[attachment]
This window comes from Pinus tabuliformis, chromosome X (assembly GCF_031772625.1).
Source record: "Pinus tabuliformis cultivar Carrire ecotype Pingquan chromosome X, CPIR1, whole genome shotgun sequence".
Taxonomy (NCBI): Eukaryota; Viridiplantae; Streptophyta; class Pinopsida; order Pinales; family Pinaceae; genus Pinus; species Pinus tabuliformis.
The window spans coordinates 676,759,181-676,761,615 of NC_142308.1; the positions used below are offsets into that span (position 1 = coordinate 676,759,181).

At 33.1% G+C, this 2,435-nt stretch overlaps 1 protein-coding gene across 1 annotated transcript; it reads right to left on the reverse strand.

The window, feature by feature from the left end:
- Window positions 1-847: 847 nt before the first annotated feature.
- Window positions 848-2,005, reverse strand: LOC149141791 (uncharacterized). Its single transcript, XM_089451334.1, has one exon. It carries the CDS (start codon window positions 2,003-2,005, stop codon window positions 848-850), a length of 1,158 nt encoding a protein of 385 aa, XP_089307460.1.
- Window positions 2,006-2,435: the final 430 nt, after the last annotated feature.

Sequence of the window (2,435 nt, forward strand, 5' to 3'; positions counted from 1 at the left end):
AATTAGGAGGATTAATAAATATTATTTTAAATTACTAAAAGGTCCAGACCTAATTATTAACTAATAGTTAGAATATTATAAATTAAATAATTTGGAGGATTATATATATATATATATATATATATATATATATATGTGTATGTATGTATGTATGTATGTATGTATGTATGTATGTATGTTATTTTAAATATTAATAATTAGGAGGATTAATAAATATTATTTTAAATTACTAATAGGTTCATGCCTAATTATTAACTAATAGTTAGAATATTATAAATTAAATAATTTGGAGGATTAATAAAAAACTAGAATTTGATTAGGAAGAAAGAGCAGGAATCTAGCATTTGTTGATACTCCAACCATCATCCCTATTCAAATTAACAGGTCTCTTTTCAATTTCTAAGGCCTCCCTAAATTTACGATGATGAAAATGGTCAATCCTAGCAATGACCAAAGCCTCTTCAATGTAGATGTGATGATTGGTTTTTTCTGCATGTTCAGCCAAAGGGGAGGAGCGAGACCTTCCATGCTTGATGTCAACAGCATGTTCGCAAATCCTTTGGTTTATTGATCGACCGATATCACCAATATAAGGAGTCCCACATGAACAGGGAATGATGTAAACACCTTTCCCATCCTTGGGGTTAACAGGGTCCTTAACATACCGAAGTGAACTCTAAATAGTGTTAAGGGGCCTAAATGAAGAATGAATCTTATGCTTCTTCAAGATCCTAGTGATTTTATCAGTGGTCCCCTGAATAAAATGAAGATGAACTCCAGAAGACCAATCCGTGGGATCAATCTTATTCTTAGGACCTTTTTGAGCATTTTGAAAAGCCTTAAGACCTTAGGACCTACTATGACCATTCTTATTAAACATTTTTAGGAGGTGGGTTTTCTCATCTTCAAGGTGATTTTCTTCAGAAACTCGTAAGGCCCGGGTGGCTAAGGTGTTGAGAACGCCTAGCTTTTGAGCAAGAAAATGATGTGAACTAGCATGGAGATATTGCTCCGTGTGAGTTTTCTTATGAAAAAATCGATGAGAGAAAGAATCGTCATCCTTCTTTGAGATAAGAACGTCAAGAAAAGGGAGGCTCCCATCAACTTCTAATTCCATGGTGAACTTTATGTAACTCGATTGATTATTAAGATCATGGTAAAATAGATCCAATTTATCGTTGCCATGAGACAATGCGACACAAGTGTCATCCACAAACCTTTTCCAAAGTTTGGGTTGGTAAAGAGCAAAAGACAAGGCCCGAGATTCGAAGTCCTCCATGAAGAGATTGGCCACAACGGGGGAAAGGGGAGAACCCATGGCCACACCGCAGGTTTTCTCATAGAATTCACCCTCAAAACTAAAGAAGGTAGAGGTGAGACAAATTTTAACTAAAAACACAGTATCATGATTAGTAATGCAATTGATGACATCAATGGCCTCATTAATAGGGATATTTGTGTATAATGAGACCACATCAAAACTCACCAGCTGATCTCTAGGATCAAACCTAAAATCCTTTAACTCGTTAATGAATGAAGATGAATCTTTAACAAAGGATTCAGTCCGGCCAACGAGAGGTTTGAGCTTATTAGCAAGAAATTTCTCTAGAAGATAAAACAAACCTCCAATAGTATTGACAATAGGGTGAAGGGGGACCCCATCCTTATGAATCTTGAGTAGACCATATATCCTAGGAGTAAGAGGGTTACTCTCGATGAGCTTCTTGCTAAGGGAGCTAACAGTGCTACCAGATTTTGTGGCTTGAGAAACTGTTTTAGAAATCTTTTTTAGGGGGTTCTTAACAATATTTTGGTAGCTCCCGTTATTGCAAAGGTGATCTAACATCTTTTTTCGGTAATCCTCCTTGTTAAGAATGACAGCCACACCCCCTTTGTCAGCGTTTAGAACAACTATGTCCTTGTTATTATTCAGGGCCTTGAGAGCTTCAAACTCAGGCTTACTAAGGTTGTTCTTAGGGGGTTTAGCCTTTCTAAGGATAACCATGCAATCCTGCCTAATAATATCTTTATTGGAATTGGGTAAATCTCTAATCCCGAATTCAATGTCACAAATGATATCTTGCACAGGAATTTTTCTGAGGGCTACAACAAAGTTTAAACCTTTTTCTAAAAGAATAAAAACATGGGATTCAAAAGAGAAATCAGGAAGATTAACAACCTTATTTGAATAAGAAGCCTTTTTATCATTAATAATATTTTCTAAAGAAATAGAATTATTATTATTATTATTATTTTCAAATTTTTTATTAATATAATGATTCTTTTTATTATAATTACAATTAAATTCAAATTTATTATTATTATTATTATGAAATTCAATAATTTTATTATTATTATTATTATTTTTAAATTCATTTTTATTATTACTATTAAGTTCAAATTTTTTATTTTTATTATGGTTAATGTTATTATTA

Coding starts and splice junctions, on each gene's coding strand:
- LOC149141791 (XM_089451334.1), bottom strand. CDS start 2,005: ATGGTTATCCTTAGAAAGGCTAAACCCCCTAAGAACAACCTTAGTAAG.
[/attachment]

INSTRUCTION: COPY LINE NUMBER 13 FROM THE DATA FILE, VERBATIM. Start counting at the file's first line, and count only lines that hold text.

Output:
- LOC149141791 (XM_089451334.1), bottom strand. CDS start 2,005: ATGGTTATCCTTAGAAAGGCTAAACCCCCTAAGAACAACCTTAGTAAG.